That's why the legislature asked the state elections office to investigate the feasibility of switching to a mail-in system state wide.
The political science departments at the University of Utah, Utah State and BYU are doing the ground work.
"They are going through and digging into the data. They are going to be traveling to other states that have gone to vote by mail and to get all of this into a report," said Director of Elections, Mark Thomas.
It's already an option in some areas of the state.
In Salt Lake County all you have to do is fill out an application and the ballots will show up in the mail.
Last month, less than 10% of registered voters participated in the primary election, but 33% of the ballots mailed out were returned.
"People get their ballots earlier, they get time to study the candidates and they are more informed. I think it's just very convenient and people tend to vote in higher numbers," said Salt Lake County Clerk, Sherrie Swensen.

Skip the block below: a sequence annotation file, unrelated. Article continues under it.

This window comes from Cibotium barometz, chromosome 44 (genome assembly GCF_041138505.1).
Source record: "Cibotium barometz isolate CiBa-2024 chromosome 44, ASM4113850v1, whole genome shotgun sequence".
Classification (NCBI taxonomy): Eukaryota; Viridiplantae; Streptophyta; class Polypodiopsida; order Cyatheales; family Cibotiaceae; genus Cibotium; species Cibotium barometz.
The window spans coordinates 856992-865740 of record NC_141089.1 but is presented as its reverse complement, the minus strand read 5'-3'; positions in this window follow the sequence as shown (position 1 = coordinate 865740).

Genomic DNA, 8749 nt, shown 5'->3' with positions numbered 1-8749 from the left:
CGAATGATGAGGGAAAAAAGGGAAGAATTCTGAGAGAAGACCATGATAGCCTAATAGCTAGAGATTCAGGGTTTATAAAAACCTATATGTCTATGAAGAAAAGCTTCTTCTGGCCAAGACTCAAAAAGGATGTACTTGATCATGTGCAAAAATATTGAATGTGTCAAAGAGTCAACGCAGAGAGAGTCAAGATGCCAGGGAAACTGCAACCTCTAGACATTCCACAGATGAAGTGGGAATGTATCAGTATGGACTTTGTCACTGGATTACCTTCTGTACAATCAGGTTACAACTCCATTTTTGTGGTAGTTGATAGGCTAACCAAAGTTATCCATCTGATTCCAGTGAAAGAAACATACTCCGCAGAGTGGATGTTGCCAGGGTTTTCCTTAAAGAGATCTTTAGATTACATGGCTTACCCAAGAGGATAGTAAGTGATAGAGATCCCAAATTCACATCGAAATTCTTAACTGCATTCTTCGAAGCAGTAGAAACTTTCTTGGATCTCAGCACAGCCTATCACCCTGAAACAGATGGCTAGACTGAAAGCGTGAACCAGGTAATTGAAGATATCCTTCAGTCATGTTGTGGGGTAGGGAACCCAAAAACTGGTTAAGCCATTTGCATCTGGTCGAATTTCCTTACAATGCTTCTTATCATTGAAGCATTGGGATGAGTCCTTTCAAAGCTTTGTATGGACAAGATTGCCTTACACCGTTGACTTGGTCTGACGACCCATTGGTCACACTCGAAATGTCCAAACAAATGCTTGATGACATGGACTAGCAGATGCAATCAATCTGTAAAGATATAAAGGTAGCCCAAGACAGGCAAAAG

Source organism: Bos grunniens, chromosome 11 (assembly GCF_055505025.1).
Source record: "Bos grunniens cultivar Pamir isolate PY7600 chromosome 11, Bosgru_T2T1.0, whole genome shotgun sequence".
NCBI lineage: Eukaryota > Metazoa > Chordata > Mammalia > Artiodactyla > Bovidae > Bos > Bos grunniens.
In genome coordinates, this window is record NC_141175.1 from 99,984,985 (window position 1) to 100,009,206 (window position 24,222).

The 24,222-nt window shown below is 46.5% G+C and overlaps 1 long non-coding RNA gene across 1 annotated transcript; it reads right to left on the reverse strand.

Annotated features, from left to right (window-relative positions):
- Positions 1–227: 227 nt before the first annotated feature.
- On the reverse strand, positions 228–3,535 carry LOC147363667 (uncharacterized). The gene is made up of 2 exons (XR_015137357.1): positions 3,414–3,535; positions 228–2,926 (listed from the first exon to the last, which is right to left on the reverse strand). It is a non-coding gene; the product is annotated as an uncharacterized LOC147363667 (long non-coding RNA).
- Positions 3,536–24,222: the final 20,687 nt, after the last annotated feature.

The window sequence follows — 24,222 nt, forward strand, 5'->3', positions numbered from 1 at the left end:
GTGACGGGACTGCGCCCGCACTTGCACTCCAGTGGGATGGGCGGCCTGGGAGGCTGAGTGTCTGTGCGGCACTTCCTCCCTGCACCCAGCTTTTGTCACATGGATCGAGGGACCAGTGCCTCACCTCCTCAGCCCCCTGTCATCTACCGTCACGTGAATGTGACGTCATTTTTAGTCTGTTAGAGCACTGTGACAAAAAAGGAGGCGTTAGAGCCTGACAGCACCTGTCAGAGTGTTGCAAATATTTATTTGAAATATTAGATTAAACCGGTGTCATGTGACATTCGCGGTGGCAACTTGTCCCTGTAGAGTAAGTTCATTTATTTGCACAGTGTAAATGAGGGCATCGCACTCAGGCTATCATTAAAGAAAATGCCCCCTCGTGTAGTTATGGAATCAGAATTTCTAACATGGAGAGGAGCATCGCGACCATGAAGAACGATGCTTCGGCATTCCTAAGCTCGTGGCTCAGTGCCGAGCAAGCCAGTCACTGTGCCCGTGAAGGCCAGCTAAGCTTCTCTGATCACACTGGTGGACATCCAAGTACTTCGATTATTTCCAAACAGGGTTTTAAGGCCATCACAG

Davis County was one of seven to go with an all mail in election last month, 27% of the ballots were returned.
Election Director, Brian McKenzie says that's the greatest turnout ever for the county.
State Elections Director, Mark Thomas warns we shouldn't jump to conclusions.
He says in other states early success has worn off and there are many factors to consider.
He believes the best solution is one with choices.
"What we have seen from voters is that they like these options. They like the early voting, they like Election Day voting, they like by mail voting," said Thomas.
He hopes to wrap up the study and present it to the legislature by September, then it will be up to lawmakers to decide.
View the entire interview with Thomas here.
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